The SOMM Journal

February/March 2015

Issue link:

Contents of this Issue


Page 38 of 92

38 { THE SOMM JOURNAL } FEBRUARY/MARCH 2015 { the business end } THERE HAVE BEEN MANY CHANGES IN THE WAY wines are sold in restaurants since the late 1970s, when I started in the business. At the same time, a lot has not changed at all. What's gone unchanged is the most basic principle: A profit must be made. To accom- plish this, it's always been pretty much the accepted rule that the sum total of variable (or prime) costs—such as labor, liquor, beer and, of course, wine and food—must never exceed 65%. Most restaurants, after all, need at least 30% to cover fixed costs, such as occupancy and utilities, in order to have enough left over for cash flow, profit, and possible raises for you. Sommeliers, why else do you think your owners—or managers, whose salaries or bonuses are usually tied directly to cost control—never stop hammering you about keeping your wine costs down to, say, 33% (the classic three-times markup)? Simply put: If you can't keep your wine cost in line, other costs need to go down in order to make up for the loss and sustain the restaurant. One way or another, wine cost affects everything a restaurant does. If your wine cost starts to rise to 40%, then food costs, which are typically around 30%, would need to get closer to 25%; and to do that, your chefs either have to start using cheaper ingredients (it's hard to be "farm-to-table" when you're buying off a Sysco truck), or entrées need to raised from $15–$29 to $30–$60. Either that, or liquor costs (for most restaurants, kept around 20%) and beer (usually around 30%) must start to over-perform. You could also cut labor, which, of course, could severely compromise service—and nothing is more important than service. Something has to give if your wine prices get out of line, especially when sales falter—and virtually every restaurant has its down times, whether sea- sonal or due to the inevitable dips in the economy. At the same time, as sommeliers we need to sell wine. No one is arguing with the fact that it is a lot easier to sell a fantastic bottle of Pinot Noir for $45 to $65 than for $75 to $150. As a wine lover at heart, your instinct to keep prices down is entirely correct. Better wines tend to cost more, and the better the wine you can sell, the better the dining experience for your guests. Plus, consumers aren't stupid; they're not oblivious to restaurants with better wine prices than others. They can also be resentful of having to pay a lot Managing Restaurant Wine Markups in 2015 HOW TO PLEASE YOUR GUESTS, AND YOUR BOSS EVEN MORE by Randy Caparoso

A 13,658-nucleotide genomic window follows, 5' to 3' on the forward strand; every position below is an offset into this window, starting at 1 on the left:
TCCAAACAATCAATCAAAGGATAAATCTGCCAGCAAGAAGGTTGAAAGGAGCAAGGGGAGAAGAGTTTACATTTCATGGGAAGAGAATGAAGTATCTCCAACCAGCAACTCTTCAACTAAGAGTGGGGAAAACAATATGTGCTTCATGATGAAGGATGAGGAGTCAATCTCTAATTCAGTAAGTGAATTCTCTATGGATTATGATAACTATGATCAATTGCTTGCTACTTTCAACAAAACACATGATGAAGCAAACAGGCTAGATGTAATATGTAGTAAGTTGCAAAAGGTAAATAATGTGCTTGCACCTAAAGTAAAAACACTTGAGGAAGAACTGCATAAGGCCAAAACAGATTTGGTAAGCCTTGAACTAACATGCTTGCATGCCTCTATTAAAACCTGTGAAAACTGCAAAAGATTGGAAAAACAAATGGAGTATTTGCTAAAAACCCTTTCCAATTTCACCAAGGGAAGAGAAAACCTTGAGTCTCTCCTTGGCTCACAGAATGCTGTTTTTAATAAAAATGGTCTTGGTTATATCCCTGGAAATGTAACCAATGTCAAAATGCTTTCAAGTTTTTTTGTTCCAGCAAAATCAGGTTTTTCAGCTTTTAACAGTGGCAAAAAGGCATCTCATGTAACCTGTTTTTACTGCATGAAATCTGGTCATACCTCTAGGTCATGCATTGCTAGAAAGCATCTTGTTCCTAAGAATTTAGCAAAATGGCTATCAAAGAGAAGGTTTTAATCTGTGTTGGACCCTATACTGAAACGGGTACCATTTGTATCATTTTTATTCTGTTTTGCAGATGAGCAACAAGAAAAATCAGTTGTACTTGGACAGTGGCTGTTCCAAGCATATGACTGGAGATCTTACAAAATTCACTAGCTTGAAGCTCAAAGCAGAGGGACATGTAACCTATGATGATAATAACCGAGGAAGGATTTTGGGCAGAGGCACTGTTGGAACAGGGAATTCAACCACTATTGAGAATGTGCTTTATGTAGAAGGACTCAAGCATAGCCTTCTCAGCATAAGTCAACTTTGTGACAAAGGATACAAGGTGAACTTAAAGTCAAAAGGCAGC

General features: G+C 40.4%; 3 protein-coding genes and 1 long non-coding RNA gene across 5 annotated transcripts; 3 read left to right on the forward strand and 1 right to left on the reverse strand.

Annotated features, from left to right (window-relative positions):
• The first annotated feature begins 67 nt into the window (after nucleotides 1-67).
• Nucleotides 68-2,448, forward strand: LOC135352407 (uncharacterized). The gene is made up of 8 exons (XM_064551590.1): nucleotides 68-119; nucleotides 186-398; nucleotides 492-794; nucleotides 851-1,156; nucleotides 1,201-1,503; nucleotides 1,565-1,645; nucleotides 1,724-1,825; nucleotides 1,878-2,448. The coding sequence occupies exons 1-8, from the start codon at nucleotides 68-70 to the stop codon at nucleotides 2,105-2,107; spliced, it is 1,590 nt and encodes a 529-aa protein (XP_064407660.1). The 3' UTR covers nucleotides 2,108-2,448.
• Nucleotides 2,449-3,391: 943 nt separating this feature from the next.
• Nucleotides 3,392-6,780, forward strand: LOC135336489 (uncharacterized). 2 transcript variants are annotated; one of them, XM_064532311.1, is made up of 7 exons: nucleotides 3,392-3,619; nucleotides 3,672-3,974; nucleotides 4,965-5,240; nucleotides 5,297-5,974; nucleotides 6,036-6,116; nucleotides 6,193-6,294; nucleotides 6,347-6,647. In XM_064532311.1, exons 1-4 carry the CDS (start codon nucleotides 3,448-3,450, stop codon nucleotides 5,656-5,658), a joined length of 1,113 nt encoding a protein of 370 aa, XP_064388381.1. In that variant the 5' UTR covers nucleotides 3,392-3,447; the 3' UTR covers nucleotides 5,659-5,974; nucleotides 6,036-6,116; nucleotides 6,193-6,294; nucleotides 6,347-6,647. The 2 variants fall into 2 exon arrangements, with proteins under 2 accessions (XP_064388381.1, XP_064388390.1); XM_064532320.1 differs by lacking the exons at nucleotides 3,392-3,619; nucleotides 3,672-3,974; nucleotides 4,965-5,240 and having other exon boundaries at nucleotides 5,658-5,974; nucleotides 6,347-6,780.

Articles in this issue

Archives of this issue

view archives of The SOMM Journal - February/March 2015